COVID-19: Maintaining Customer Expectations For Large-Item Delivery

We will keep this blog updated as we follow the effects of Coronavirus on the supply chain.

The U.S. supply chain has responded admirably to the COVID-19 outbreak. After the initial panic, grocery store shelves are well stocked with food and most essential items except paper products. In fact, consumer packaged goods sales, both in-store and online, jumped $8.5 billion for the two weeks ending March 21, compared to the prior period. That’s 15X the average rate of change.

With stores closed, online sales and deliveries have been surging. To meet the demand for increased online and store shopping, Walmart plans to hire 150,000 people, followed by Amazon looking for 100,000 to staff distribution and fulfillment centers.

Listen as Rhonda Moon, from APL Shipping, describes upstream bottlenecks that supply chain leaders should expect to see. Learn how it will affect JIT supply chains (‘JIT’ is short for ‘Just In Time’ supply chains).

Rhonda Moon, from APL Logistics, describes the upstream bottlenecks that supply chain leaders should expect to see.

With capacity constraints and quarantine policies changing frequently, retailers who ship big and bulky deliveries must manage customer expectations in this tumultuous environment. In hard-hit regions, including New York City, truck drivers have been exempted from hours of service regulations while delivering essential supplies, such as personal protective equipment and medical devices.

Effects of Coronavirus (COVID-19) on Large-Item Delivery

As COVID-19 ripples throughout the supply chain, fulfillment times for big and bulky items are going up. Some LTL carriers (LTL is short for ‘Less Than Truckload’) are adapting policies to maintain social distancing. Given the disruptions across the country, it’s never been more crucial to communicate shipment status with your customers. Access to real-time data on North American network performance can help you cut through the confusion. Read on for more information on managing customer expectations during this crisis.

LTL shipments are different than lean supply chains for manufacturing and retail delivery, with items fulfilled just in time. Large-format deliveries are impacted by the supply chain slowdowns precisely because they require custom handling or may be “made to order” items not usually held in inventory.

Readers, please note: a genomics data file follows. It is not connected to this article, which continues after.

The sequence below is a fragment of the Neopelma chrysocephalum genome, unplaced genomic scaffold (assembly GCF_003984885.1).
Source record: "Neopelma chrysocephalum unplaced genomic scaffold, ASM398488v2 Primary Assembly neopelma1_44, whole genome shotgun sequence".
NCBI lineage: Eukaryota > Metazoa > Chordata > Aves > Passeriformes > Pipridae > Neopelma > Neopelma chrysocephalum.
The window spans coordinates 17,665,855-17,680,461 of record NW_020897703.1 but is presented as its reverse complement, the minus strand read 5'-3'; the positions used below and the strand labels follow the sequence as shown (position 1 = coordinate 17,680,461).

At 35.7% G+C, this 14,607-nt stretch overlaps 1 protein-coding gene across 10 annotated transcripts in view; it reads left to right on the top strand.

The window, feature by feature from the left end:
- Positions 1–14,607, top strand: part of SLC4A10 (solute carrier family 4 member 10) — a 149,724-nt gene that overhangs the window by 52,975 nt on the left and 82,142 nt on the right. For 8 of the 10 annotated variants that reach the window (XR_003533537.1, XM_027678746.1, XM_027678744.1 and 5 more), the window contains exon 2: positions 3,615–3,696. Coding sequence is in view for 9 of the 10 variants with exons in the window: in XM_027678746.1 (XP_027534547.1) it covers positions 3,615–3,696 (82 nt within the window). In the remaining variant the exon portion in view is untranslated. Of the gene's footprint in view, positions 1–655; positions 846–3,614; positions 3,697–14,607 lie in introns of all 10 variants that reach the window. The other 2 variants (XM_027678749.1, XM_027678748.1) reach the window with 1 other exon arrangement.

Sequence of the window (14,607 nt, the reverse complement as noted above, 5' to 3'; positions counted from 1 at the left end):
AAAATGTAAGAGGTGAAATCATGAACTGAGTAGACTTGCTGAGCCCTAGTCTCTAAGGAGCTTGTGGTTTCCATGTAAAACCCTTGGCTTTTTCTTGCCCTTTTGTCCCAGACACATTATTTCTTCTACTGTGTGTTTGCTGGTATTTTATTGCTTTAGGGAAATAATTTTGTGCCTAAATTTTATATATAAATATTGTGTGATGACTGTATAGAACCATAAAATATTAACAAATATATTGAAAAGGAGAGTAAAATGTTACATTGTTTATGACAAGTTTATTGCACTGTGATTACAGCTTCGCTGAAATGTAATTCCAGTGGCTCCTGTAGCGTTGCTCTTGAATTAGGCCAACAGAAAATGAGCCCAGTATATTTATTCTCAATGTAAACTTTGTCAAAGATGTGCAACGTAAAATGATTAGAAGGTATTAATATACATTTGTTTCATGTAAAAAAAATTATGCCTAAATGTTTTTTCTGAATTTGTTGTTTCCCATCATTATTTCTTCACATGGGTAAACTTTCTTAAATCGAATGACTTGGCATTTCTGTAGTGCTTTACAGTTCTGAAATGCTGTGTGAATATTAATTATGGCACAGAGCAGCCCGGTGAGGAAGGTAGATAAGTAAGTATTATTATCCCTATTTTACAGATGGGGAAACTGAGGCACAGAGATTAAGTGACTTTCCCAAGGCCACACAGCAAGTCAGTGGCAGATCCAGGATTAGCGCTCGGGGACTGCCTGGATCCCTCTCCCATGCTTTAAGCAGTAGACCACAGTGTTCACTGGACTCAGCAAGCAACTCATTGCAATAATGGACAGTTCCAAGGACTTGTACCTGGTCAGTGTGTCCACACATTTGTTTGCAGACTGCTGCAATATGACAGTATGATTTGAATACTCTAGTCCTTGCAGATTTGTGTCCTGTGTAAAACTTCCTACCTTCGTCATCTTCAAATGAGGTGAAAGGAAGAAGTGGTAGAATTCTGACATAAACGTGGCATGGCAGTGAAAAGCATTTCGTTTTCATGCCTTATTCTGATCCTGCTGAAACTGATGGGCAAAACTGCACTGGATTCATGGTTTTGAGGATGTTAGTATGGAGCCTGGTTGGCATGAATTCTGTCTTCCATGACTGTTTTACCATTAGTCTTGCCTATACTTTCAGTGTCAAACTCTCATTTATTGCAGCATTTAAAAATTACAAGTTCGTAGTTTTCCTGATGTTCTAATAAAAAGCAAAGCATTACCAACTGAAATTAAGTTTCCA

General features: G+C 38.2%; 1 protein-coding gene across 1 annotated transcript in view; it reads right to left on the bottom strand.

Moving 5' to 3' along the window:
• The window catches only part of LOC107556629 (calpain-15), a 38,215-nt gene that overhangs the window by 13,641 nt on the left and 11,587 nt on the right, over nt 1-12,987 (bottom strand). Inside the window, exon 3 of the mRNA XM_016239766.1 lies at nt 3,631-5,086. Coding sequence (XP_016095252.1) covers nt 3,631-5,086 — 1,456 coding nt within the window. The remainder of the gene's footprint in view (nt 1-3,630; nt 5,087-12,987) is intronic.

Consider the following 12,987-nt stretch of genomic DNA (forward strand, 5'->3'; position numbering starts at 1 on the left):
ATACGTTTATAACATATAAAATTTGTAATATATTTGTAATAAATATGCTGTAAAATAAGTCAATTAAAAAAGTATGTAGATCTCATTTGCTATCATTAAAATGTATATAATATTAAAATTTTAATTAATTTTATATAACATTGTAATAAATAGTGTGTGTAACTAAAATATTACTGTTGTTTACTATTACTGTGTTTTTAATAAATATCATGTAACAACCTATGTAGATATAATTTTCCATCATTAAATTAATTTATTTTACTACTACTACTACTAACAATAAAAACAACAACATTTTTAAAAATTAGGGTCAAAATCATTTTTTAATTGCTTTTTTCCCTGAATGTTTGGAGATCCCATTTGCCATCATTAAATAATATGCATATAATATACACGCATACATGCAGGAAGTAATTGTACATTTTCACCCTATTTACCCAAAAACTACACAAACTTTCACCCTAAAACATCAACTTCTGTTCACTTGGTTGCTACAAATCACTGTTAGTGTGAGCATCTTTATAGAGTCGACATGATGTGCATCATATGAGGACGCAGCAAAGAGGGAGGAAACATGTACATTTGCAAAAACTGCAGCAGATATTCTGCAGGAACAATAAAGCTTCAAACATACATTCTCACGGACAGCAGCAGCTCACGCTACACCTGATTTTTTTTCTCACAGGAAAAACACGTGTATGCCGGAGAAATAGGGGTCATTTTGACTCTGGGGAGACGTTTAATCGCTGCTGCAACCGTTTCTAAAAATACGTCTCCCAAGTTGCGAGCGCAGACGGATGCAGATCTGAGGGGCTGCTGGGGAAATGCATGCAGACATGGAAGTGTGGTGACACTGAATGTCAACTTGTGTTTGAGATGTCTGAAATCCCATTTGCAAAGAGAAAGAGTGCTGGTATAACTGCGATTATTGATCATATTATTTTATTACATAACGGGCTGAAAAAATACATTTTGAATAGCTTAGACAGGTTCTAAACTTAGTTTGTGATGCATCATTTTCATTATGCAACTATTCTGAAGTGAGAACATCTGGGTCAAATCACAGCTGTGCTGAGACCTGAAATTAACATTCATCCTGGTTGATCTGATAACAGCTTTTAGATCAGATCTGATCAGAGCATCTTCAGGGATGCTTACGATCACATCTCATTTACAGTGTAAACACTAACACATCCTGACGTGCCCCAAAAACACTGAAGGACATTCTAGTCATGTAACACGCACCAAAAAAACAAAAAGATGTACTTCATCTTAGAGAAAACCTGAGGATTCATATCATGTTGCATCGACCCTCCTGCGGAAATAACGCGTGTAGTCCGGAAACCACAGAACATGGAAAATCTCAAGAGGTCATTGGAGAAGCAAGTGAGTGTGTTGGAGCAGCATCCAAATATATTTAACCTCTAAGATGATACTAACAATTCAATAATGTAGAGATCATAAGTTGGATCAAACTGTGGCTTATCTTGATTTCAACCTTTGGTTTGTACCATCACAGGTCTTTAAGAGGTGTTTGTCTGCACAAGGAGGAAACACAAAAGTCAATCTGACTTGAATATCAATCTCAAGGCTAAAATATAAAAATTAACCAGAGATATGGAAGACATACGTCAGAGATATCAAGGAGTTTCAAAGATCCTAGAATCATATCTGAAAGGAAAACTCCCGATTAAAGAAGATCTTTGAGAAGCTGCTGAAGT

As capacity is taken up by shipments of food and medical supplies, LTL may sometimes have to take a back seat. With the restrictions on social distancing and the recommendations to clean packaging and products, everything is just taking longer.

With our data of over 3B shipping events, we’re seeing fulfillment time for large-format deliveries continue to rise, more than doubling from 20.1 hours on Feb. 23 rising to more than 60 hours through April 7. This rise results in slow shipping times downstream, as the overall rate of delays has risen from 2.9% of all shipments on Feb. 23 to 7.9% on April 7.

Live updates of ‘Fulfillment Time By Mode’ – All data is proprietary. Reproduction, alteration, and distribution without written permission is prohibited. Time is measured in hours.

Freight Carriers Adapt Policies for Social Distancing

Many white-glove carriers have adapted to the social distancing requirements by allowing only curbside deliveries. Threshold and white-glove deliveries are off the table until authorities relax the isolation requirements.

White glove carriers with curbside service only: 

Some carriers like Metropolitan continue to make white-glove deliveries unless the customer or driver feels uncomfortable. Then the customer or driver can opt for a different level, such as threshold or curb delivery. The customer will only be charged for the service level they receive. If the customer or the driver does not feel comfortable with a threshold delivery, Metropolitan will return the shipment to the final mile hub and hold it without fees for up to 60 days.

Carriers have relaxed proof of delivery requirements. No-touch delivery receipts are allowed if the receiver or driver is uncomfortable with getting close enough for a physical signature. Other options include a driver recording the consignee’s name on the delivery receipt, or using a mobile app or website. Signature release is also an option, allowing the driver to make delivery without direct contact with the consumer. AIT allows drivers to take a photo as proof of delivery.